WCAG 2.1 Feedback from RNIB

WCAG 2.1 Feedback from RNIB

General comment across many of the criteria
We feel that for a lot of new guidelines and their success criteria, testing has not been fully thought through and this presents difficulties for both the developers and the testers. More clarity on this is needed as well as provision of supporting material and tools.

1.3.4 Identify Common Purpose
Level: AA

In other words: What a control does.
We agree with the principle. It will be time consuming to check this as we will have to check each button of the page.

However, it is helpful to have something that identifies the action rather than just the role. The workload required is an issue not just for testers, but also for developers. We think we may see a lot of people failing this if it is AA. There will need to be some education around this for developers and some more support around how this should be tested.

1.3.5 Contextual Information
Level: AAA

We strongly support this success criterion as anything that enables better delivery of effective personalization is going to be helpful to many people. We’d like to see some examples of how this personalization would work on individual websites and what the site needs to do to make personalization work effectively. More clarification is needed on what is meant by “publicly available vocabulary”. Some examples of what this means would be useful and clarity around how this vocabulary is going to be defined. Is this something determined by the W3C and utilised by all or will we have independent vocabularies everywhere which would be very challenging indeed and not really realistic? We think there needs to be more work on this. This success criterion also seems quite subjective and hence difficult to test. In addition, there may be parts of websites that, for example, are accessed via a log in (e.g. a medical site with information for Doctors) that has its own specialist vocabulary that is suitable and appropriate for those particular users – who will not be the general public.

1.4.10 Reflow
Level: AA

We agree in principle as the current resizing criteria are not quite effective enough and there are people who use more than 200% without magnification (perhaps not as far as 400%). One way to deliver this is responsive design but there is a possibility of failure if content or functionality is removed (https://www.w3.org/WAI/WCAG21/Understanding/21/reflow.html). There need to be good examples here regarding how to deliver this responsively highlighting the importance of not losing content or functionality. In addition, it may not be possible to do this for elements of websites such as videos – there needs to be clarity around how this is addressed.

1.4.11 Graphics Contrast
Level: AA

We strongly support this however feel the title is a bit ambiguous and needs to clarify that it applies not only to non-text content such as images, icons but also to user interface components.

1.4.12 Text Spacing
Level: AA

We agree with the principle but have concerns that this will be difficult to test and more resources are needed. We are also concerned that this might be difficult to achieve for AA and perhaps should be AAA. We think more resources are needed to test this. There is a bookmarklet available: https://www.w3.org/WAI/GL/wiki/Results_of_Bookmarklet_Tests_for_Issue_78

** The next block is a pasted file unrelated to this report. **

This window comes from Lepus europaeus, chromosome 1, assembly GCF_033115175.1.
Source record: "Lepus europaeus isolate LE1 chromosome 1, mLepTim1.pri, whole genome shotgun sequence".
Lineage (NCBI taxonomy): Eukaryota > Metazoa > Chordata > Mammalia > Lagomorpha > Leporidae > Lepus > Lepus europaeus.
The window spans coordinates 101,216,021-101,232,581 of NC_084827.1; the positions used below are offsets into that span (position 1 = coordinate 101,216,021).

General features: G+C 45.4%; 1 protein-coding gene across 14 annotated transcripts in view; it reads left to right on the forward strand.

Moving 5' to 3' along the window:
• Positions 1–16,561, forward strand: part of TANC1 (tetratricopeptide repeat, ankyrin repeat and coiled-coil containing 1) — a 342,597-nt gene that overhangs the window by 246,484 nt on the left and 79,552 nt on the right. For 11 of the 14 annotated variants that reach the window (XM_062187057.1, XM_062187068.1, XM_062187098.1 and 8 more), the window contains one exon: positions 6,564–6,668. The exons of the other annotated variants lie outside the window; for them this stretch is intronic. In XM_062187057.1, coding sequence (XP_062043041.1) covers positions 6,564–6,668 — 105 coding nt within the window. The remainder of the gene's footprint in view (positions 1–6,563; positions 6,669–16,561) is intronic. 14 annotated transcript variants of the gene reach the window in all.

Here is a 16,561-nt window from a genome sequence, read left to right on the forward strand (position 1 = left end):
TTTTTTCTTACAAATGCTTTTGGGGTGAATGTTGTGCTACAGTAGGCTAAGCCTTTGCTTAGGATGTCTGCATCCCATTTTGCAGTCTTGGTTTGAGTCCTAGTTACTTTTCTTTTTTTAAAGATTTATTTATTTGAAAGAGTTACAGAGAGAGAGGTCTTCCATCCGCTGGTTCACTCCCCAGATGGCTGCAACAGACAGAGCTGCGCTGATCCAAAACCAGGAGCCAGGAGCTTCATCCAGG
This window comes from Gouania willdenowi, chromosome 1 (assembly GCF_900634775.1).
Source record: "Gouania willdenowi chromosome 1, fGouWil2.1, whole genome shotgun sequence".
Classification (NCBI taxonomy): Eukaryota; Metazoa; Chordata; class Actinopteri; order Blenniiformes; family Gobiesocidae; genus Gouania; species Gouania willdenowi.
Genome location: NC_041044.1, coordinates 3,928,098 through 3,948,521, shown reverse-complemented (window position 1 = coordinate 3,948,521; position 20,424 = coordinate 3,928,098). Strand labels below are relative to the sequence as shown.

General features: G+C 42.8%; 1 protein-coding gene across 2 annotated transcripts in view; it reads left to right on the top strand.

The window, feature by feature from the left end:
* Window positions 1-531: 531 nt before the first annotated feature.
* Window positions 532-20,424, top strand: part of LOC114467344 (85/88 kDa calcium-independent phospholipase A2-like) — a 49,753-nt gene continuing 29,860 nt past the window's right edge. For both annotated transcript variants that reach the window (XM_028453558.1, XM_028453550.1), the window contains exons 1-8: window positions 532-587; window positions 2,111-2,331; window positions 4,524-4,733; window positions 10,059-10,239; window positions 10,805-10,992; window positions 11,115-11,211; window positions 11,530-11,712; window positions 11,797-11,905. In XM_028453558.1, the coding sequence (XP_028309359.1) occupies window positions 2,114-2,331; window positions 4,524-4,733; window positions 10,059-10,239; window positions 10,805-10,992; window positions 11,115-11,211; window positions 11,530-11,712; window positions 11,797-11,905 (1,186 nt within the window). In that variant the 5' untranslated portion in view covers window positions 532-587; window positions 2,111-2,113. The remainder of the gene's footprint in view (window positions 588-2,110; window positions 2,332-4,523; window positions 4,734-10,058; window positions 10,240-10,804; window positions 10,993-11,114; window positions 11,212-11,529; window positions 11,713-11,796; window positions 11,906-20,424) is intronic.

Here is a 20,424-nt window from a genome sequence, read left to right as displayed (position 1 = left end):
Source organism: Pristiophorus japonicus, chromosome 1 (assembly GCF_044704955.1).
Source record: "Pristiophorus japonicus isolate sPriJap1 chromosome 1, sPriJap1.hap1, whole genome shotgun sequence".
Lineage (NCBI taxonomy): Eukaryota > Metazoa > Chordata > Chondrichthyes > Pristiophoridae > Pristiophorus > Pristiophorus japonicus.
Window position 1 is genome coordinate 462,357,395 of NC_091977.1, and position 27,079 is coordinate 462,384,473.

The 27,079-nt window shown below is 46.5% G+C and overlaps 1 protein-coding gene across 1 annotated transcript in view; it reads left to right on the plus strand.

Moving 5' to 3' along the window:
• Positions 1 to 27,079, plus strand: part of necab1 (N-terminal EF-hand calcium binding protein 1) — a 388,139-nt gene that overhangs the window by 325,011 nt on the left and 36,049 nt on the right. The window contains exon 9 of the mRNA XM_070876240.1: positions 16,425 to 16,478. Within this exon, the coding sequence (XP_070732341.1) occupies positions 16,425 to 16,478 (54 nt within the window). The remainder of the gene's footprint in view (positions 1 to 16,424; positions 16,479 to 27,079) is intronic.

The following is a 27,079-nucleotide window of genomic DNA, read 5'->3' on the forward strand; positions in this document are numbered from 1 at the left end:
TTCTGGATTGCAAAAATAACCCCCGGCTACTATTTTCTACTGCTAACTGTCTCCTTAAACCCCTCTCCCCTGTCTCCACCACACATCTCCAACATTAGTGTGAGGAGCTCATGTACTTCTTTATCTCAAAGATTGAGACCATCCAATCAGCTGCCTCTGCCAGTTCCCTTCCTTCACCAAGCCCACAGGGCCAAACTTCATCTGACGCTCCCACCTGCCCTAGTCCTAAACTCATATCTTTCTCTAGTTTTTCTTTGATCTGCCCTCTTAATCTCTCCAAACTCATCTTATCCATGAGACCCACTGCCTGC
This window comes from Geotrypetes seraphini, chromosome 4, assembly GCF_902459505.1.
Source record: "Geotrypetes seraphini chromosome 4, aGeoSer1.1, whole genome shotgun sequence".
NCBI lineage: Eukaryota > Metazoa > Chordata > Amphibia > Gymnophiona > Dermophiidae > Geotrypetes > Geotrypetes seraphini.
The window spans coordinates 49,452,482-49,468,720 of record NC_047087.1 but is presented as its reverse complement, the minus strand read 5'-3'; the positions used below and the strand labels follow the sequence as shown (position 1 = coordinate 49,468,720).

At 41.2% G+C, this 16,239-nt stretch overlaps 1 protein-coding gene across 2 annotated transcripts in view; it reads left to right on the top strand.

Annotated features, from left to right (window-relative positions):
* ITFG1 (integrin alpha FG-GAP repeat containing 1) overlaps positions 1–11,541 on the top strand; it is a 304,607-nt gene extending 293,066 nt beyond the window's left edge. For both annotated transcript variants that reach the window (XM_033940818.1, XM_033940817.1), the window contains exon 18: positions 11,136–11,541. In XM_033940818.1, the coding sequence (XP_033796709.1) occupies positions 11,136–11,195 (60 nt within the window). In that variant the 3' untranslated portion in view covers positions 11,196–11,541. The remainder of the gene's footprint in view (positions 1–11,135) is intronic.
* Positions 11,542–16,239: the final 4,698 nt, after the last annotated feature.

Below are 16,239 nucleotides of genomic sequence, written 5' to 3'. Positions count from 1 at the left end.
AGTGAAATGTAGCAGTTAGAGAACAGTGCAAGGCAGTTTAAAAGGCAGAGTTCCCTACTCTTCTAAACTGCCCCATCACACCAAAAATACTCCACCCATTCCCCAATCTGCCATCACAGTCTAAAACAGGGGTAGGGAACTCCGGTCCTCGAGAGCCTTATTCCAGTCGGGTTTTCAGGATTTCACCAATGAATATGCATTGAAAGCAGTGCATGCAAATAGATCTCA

However, the bookmarklet does not work successfully on all sites (script refuses to load) so other resources will be needed.

1.4.13 Content on Hover or Focus
Level: AA

We strongly support this. However, testing will be a manual process and will be an overhead for “on hover” and there needs to be a clear indication of how to test this.

2.2.6 Accessible Authentication
Level: A

We strongly support this in principle. However, the implementation is key and case study examples are crucial to ensure that business requirements are catered for, especially as this is single A.

2.2.7 Interruptions (Minimum)
Level: AA

We strongly support this particularly with there being more and more chat bots on sites and requests for feedback. It is important to have more clarification about what is a pass and what is a fail. A list with common “distractions” would be useful. A list of any exceptions, such as time notification, confirmation messages, error messages etc. is also needed. In addition, it is not clear whether users should be able to enable or disable the interruptions as the website loads – and what impact this has on the criterion. For example, a chat can be muted by default and users can choose to enable the sound notification, rather than the other way around. More thought is needed about implementation and how it will work in practice along with the required examples.

2.2.8 Timeouts
Where data can be lost due to user inactivity, users are warned about the estimated length of inactivity that generates the data loss, unless the data is preserved for a minimum of 20 hours of user inactivity.

Level: AAA
We agree with the principle. We have some concerns about the testability.

2.2.9 Animation from Interactions
Level: AAA

We agree with the principle. Guidance is needed on how to implement this to ensure it is done well and is accessible and usable. To some extent it is disappointing that this is AAA rather than AA.

2.4.11 Character Key Shortcuts
Level: A